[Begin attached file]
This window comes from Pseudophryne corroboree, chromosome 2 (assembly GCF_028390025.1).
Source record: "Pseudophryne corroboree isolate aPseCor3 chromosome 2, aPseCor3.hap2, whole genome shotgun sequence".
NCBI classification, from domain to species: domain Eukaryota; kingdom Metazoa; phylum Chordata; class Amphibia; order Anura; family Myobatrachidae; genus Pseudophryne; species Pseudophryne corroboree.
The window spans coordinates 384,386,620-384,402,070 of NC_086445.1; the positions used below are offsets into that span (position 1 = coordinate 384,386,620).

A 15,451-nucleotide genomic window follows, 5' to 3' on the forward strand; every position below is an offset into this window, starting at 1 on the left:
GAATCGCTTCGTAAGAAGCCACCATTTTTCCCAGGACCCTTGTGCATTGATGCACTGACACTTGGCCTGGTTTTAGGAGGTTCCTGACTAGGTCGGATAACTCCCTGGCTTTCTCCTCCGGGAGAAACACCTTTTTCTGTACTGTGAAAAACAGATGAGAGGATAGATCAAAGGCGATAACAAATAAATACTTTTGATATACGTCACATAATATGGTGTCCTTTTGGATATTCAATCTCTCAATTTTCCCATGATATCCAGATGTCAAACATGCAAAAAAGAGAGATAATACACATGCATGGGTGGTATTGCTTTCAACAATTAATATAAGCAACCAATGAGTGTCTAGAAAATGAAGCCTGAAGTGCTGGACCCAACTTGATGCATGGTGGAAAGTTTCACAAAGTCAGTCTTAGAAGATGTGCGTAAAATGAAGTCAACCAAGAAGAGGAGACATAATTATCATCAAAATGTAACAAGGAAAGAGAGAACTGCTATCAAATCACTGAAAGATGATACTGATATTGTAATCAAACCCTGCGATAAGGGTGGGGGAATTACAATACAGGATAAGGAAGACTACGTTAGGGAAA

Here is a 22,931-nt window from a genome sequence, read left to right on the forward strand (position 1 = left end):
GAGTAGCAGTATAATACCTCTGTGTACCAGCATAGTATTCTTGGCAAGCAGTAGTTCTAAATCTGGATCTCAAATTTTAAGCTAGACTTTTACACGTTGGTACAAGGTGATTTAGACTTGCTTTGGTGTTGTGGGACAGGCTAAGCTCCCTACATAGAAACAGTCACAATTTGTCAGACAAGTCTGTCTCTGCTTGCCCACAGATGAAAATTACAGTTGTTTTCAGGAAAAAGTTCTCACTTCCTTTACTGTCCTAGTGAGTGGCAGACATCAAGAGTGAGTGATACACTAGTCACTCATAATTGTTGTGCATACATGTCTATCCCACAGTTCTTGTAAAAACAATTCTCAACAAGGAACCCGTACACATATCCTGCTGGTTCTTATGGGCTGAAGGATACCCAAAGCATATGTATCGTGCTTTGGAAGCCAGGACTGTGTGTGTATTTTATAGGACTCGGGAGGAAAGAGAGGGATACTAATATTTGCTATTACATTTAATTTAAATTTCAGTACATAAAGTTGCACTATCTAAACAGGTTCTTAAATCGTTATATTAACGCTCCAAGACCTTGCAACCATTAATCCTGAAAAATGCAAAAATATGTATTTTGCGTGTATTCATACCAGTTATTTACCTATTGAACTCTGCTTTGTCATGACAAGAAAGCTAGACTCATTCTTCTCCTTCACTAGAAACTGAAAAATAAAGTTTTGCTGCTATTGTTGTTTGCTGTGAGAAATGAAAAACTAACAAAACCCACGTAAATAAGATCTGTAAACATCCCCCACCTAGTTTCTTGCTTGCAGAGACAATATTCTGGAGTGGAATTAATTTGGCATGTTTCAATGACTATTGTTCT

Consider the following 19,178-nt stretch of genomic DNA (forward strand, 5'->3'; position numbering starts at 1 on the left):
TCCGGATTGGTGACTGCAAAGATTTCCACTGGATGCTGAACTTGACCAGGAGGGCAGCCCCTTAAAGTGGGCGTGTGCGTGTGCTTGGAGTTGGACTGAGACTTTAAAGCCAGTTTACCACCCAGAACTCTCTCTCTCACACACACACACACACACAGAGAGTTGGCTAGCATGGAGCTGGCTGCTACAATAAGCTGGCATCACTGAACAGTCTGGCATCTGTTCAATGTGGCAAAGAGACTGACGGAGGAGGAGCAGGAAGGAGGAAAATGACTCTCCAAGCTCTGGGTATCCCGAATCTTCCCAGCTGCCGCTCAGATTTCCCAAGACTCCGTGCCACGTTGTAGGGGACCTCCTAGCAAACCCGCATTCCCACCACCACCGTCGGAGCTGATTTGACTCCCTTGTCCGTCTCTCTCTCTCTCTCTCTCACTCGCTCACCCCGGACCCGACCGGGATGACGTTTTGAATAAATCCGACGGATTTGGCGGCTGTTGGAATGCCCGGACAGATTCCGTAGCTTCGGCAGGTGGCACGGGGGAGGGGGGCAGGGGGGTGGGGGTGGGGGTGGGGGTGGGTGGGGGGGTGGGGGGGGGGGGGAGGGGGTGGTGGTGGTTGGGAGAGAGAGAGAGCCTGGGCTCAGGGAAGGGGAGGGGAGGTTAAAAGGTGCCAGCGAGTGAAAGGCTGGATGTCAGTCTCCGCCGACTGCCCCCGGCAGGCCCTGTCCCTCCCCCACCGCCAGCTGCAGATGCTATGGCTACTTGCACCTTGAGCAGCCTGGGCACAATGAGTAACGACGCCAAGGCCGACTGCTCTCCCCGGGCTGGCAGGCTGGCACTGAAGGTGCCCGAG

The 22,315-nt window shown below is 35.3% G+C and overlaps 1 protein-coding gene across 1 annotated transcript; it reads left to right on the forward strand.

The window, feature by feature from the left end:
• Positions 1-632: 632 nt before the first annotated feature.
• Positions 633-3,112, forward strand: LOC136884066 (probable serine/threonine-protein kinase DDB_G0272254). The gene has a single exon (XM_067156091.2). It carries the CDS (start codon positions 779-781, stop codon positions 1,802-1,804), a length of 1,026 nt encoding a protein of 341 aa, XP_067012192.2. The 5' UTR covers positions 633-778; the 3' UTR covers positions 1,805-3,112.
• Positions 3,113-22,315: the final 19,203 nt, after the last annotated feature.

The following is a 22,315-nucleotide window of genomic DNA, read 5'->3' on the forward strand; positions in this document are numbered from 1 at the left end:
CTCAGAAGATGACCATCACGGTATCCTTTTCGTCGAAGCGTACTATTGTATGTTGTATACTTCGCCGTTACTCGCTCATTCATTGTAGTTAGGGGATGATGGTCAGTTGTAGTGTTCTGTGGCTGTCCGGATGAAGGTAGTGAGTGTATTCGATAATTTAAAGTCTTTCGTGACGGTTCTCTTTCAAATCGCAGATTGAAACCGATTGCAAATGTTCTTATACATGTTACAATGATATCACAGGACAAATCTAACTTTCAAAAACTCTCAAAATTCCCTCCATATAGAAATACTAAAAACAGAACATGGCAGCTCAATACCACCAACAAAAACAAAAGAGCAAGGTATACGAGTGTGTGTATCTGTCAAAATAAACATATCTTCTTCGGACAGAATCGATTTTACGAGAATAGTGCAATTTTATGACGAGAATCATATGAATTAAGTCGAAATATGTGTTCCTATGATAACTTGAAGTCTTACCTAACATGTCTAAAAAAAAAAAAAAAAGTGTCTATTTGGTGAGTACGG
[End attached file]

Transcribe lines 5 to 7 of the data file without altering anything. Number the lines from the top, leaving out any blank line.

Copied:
A 15,451-nucleotide genomic window follows, 5' to 3' on the forward strand; every position below is an offset into this window, starting at 1 on the left:
GAATCGCTTCGTAAGAAGCCACCATTTTTCCCAGGACCCTTGTGCATTGATGCACTGACACTTGGCCTGGTTTTAGGAGGTTCCTGACTAGGTCGGATAACTCCCTGGCTTTCTCCTCCGGGAGAAACACCTTTTTCTGTACTGTGAAAAACAGATGAGAGGATAGATCAAAGGCGATAACAAATAAATACTTTTGATATACGTCACATAATATGGTGTCCTTTTGGATATTCAATCTCTCAATTTTCCCATGATATCCAGATGTCAAACATGCAAAAAAGAGAGATAATACACATGCATGGGTGGTATTGCTTTCAACAATTAATATAAGCAACCAATGAGTGTCTAGAAAATGAAGCCTGAAGTGCTGGACCCAACTTGATGCATGGTGGAAAGTTTCACAAAGTCAGTCTTAGAAGATGTGCGTAAAATGAAGTCAACCAAGAAGAGGAGACATAATTATCATCAAAATGTAACAAGGAAAGAGAGAACTGCTATCAAATCACTGAAAGATGATACTGATATTGTAATCAAACCCTGCGATAAGGGTGGGGGAATTACAATACAGGATAAGGAAGACTACGTTAGGGAAA

Here is a 22,931-nt window from a genome sequence, read left to right on the forward strand (position 1 = left end):